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Recap of Berklee seminar

Converting Information to Inspiration

The Berklee alumnus offers advice on writing songs, defining expectations, and dealing with the music industry. [Seminar given on October 22, 2008]

By Lesley Mahoney

More than a decade ago, John Mayer came to Berklee as a guitar player. After a musical epiphany of sorts, he emerged as a singer/songwriter guitar player two semesters later. Shortly thereafter, he made it big, and continues to stay at the top of his game. While visiting his alma mater to share his gift for the craft, he gave a generous two-plus hour clinic for a packed audience at the Berklee Performance Center. He interspersed a mini-concert—playing "Stop This Train," "Waiting on the World to Change," "Who Did You Think I Was," "Gravity," and an unfinished song, and jamming some blues with assistant professor of guitar Tomo Fujita—between handing out nuggets of advice for aspiring musicians. From the necessary compromises of a musician to breaking out of the "sensitive songwriter guy" mold, Mayer '98 connected on many different levels. Here is a condensed and edited sampling of what he had to say:

Being listenable:

"The fall of '97 and the spring of '98 were two very different semesters. The first semester, I wanted to be the best guitar player I could possibly be. . . . But I never felt like I connected with anything or anybody because I just wanted to be the best. It was an expectation that was so broad that it was indefinable and therefore, unreachable. I went home for Christmas break and questioned everything. I went back to the pop side of things . . . to Radiohead's OK Computer, Erykah Badu: Live, Ben Folds Five. I thought, this is what I want to do. I want to be listenable."

Coming into songwriting:

"The first era of my songwriting began January and February of my second semester. I can't say I went to class as much as I should have. There was something happening. There was this definition of myself, of my identity. All of a sudden, I found this perfect balance for Berklee. Here's the information coming in, here's the inspiration going out. And this is the title of my clinic. I want to call it 'Inspiration/Information.' It is the perfect way to delineate how Berklee is right, how Berklee can work. Your hardest job here is to convert that information into your inspiration."

Defining expectations:

"The number one thing you have to do before you set out on any other goal or any other course is to define your expectations—on the outset of every single project, record, tour. Everyone in this room wants to make it but I question how you would recognize making it. What is making it? What do you want to be? Who here wants a record deal? What does a record deal look like? Do you want to sell a million copies, two million copies?"

John Mayer Trio:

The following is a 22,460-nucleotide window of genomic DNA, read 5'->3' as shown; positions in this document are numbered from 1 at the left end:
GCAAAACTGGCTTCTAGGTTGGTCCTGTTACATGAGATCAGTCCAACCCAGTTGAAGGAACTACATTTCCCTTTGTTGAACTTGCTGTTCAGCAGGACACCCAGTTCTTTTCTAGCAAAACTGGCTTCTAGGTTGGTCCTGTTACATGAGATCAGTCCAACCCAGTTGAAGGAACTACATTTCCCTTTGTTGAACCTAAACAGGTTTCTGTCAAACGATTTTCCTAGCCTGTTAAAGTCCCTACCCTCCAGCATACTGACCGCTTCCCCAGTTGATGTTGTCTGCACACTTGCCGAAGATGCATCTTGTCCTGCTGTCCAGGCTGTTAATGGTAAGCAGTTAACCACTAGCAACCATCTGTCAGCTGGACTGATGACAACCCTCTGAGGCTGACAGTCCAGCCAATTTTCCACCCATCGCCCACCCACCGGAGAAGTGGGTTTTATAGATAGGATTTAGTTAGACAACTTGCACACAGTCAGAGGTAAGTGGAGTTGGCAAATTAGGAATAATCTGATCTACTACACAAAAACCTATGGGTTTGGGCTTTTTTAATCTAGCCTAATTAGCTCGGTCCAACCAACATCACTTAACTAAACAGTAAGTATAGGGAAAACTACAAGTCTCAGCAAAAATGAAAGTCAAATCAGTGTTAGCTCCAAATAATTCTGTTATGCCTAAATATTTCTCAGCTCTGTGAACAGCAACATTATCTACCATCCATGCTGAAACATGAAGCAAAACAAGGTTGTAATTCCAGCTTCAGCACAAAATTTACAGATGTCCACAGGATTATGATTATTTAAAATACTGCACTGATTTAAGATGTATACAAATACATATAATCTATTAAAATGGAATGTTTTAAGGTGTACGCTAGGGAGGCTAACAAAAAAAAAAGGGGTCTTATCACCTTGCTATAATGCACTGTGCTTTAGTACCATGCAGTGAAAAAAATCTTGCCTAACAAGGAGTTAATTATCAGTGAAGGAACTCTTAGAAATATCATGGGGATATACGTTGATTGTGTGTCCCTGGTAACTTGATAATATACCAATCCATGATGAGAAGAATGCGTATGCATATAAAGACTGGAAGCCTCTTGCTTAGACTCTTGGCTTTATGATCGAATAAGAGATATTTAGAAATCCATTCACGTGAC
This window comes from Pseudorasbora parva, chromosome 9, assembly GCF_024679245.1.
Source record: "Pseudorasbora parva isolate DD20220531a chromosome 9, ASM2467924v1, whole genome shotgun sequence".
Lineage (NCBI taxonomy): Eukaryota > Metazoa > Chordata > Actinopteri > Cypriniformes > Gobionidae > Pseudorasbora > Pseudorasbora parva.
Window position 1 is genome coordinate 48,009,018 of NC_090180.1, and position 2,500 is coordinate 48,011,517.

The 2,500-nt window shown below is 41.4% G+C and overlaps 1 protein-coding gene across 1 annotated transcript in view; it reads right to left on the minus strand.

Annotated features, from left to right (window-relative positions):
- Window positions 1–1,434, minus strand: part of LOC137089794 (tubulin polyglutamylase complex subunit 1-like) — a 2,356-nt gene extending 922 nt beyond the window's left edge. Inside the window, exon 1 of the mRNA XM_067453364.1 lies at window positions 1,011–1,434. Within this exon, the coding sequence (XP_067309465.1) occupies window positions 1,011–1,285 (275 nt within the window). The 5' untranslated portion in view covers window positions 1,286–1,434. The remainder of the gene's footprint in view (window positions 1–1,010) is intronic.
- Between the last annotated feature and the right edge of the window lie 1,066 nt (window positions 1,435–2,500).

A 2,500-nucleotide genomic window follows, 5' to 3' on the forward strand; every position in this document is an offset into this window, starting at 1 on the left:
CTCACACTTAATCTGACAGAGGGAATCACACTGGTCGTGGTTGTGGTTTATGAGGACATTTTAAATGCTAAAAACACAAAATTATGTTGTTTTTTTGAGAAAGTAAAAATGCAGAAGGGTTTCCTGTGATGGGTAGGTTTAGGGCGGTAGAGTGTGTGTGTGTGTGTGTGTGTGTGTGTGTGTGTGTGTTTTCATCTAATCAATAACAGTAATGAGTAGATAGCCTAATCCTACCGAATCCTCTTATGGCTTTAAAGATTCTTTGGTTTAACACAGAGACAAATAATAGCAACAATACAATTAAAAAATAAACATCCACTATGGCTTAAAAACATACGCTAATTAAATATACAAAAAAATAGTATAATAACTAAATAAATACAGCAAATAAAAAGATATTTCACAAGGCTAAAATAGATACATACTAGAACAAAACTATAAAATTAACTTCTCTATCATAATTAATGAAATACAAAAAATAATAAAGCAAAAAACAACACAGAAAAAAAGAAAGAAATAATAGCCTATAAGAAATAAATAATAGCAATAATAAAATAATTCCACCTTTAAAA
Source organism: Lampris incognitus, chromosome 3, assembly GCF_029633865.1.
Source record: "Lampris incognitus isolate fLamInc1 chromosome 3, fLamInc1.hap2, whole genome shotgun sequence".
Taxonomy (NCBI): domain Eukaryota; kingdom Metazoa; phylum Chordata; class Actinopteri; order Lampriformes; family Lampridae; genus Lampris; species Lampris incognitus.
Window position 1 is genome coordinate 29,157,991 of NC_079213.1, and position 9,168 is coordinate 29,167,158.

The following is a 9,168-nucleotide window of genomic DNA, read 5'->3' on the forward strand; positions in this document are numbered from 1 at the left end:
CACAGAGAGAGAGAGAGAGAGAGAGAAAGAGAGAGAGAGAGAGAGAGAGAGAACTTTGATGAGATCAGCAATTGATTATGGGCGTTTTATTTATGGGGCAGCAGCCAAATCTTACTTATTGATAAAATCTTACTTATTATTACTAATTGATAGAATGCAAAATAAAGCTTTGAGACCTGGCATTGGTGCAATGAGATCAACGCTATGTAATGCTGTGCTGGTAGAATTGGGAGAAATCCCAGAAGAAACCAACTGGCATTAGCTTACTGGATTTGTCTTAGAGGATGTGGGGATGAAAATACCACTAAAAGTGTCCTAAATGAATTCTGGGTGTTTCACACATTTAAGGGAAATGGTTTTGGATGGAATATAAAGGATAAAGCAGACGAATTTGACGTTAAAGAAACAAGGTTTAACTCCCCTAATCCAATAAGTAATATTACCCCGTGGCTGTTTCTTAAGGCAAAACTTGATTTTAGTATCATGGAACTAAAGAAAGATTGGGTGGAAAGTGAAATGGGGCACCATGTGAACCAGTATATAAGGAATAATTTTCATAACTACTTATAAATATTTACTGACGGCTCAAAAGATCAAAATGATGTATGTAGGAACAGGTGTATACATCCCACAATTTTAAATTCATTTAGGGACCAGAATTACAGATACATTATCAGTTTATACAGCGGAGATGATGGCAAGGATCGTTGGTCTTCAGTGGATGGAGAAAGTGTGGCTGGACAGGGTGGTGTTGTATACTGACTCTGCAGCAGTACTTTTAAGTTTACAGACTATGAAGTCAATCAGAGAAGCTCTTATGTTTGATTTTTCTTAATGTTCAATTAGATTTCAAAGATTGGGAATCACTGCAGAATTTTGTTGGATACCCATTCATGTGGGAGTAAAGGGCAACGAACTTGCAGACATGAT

"I started the John Mayer Trio. Because of that exploration, I was able to come back in the studio and learn fully to take the guitar and writing side and put them together the best I've ever done so far."

On magic moments:

'Stop this Train' was a magic moment for me. I was in between homes and living in a hotel room. I had double kidney stones at the same time. I had nothing to do but medicate, get CAT scans, and hang out in the hotel room. That gave me a whole bunch of time to sit and play guitar and look out the window. There is something to be said about solitary confinement, or as I say, solitary refinement. That's what this trip [to Berklee] is for me, too. Selfishly, I needed this, as well, to get back to the basics, get back inside.

The greatest drug:

"I used to love writing a song and going out to dinner. [...] That is the greatest feeling in the world. Taking a walk because you know you have a song and you're going to come back after dinner and finish that bridge. It's a better drug than anything I've ever heard of in my life. That is the high of all life. You've created something for free that will give you identity and purpose and the feeling of being awake in every way. And it will happen. But in the meantime, get the house ready for it."

When to compromise a song:

"You do compromise your art for success. When people say, 'You go in that office and you don't compromise a thing,' you're going to walk out with nothing. Really what they mean to say is, 'Don't compromise the things you can't live without.' You learn to compromise that which you can give away and defend that which you can't."

From full seminar

Continuum, "Come Back to Bed", "Daughters" (13:29)

I consider that my best record is Continuum. I think it's my best, sort of my solid piece of work. And it is because I had gotten to a point in my career where I was about to get pigeon holed. I'll tell you the story, I don't know how many people know this. Here's where the public is smarter than you. I wanted a song called "Come Back to Bed." I thought it was going to be huge. I thought it could change peoples' minds about stuff. No, I'm going to make you like stuff you don't like because it's good enough. I don't know about that. And the song didn't work, and I was disheartened.

And then they said, What about "Daughters?" Can you put "Daughters" out? Now, I had thought, again public is smarter than me, I thought that that's just this little song that hangs on the record. That's track eight, that's track nine, that's the one you discover three months in like, Oh this is here! And they said, "No, they've researched it, we really want it to go, we think it can be a hit." And I was like, I don't want it to be a hit. I would rather not have a hit with this song because this song is going to peg me forever as [whispers] "sensitive songwriter guy." And I gave myself a sort of "three strikes and you're out" rule, and I thought "Daughters" would have been sort of the third strike.